Getting Started with Google Cardboard
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Even a few years ago, experiencing virtual reality seemed out of reach for most people. Virtual reality was something ordinary people only used in the movies. But thanks to Google’s creation of Google Cardboard, you can get your first virtual reality experience for a few dollars by buy purchasing a viewer for use with your smartphone.
What is Google Cardboard?
Google Cardboard offers an introductory virtual reality experience in the form of a simple fold-out cardboard holder for your smartphone. The device secures your phone in place in front of two lenses. You then hold the viewer up to your face while looking through the lenses at specially designed smartphone apps. Now, you’re seeing images in 3-D and by making use of your phone’s built-in motion sensors, the image tracks with your head, giving you a virtual reality experience. And with Google’s recently added spatial audio support, you’ll also experience more immersive sound.
Buying a Google Cardboard headset
Google doesn’t make many of the devices referred to as Google Cardboard; instead, it puts its stamp on a number of inexpensive devices made by other companies. Prices vary according to the size of the phones they work with, construction materials, whether they come with head straps, whether they offer ways to interact with VR apps, and whether they pair with both IOS and Android phones.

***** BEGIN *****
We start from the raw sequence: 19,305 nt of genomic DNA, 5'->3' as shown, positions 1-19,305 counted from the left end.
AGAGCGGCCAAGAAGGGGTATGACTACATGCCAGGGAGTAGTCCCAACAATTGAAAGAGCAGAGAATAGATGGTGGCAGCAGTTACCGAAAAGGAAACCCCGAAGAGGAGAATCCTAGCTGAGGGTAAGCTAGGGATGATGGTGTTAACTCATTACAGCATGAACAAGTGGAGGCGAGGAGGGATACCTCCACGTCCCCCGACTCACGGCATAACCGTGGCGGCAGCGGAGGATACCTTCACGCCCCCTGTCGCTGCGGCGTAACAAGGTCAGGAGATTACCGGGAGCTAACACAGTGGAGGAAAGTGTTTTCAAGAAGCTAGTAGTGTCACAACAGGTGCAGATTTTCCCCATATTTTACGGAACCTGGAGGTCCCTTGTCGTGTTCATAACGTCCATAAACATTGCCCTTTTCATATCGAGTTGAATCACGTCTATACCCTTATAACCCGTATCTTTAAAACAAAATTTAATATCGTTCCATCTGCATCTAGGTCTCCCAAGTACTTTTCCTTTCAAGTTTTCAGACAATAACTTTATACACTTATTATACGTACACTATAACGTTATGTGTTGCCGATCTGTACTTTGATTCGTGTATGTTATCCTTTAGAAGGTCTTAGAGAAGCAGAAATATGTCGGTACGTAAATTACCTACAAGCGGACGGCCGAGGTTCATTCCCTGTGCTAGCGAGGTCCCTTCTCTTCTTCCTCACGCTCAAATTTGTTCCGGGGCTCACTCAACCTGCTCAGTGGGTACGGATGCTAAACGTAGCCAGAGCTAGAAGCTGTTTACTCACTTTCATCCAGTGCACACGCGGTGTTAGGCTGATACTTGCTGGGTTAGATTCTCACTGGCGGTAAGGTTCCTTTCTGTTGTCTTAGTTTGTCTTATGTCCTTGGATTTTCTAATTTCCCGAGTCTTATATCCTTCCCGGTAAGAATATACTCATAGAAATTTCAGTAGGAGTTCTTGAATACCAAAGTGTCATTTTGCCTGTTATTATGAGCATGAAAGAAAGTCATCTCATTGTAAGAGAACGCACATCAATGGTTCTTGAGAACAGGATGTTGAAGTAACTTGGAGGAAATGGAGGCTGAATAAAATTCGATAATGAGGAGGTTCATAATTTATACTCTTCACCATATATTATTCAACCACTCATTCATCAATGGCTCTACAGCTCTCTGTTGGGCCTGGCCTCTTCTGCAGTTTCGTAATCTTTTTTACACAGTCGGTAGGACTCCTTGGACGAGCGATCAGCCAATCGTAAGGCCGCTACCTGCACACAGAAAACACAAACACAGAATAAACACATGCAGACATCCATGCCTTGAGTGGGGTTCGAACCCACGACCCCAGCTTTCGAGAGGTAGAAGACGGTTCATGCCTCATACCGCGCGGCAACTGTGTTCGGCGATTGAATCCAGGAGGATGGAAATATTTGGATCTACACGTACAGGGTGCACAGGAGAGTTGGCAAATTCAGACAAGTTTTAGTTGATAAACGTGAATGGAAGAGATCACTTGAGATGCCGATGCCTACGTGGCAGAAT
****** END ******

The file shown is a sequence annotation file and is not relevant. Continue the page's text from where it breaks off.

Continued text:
I reviewed a Minkanak Google Cardboard Kit V2 ($19.99 on Amazon) that includes head straps and fits up to a 6-inch phone (that’s even bigger than an iPhone 6 Plus). The Minkanak is a perfect VR starter — affordable, compatible with iPhone and easy to assemble.
The Minkanak kit comes with step-by-step instructions printed on the cardboard itself as well as a separate manual sheet that includes a QR code leading to an assembly video. In about three steps, our reviewer was able to fold it together (the lenses are already embedded), secure the headset straps and mount the phone. The Minkanak comes with a QR code for some free apps. Since Google is the force behind the Cardboard platform, there are currently more app options for Android than iOS; however, iOS options are growing, and you’ll find more than enough apps to get you started. Cardboard-compatible apps are easy to find on both the iOS and Android platforms with a simple Google search. Check the compatibility of each app in the description section of iTunes or Google Play.
Our Favorite Free Google Cardboard apps
So what can you actually do with a Google Cardboard system? Although mobile apps for Android and iOS users remain somewhat limited, it’s possible to find a number of fun games and other immersive virtual reality experiences at little or no cost. And there are a lot more apps on the horizon. I checked out a number of free VR Cardboard apps on the iOS side. These were my top picks.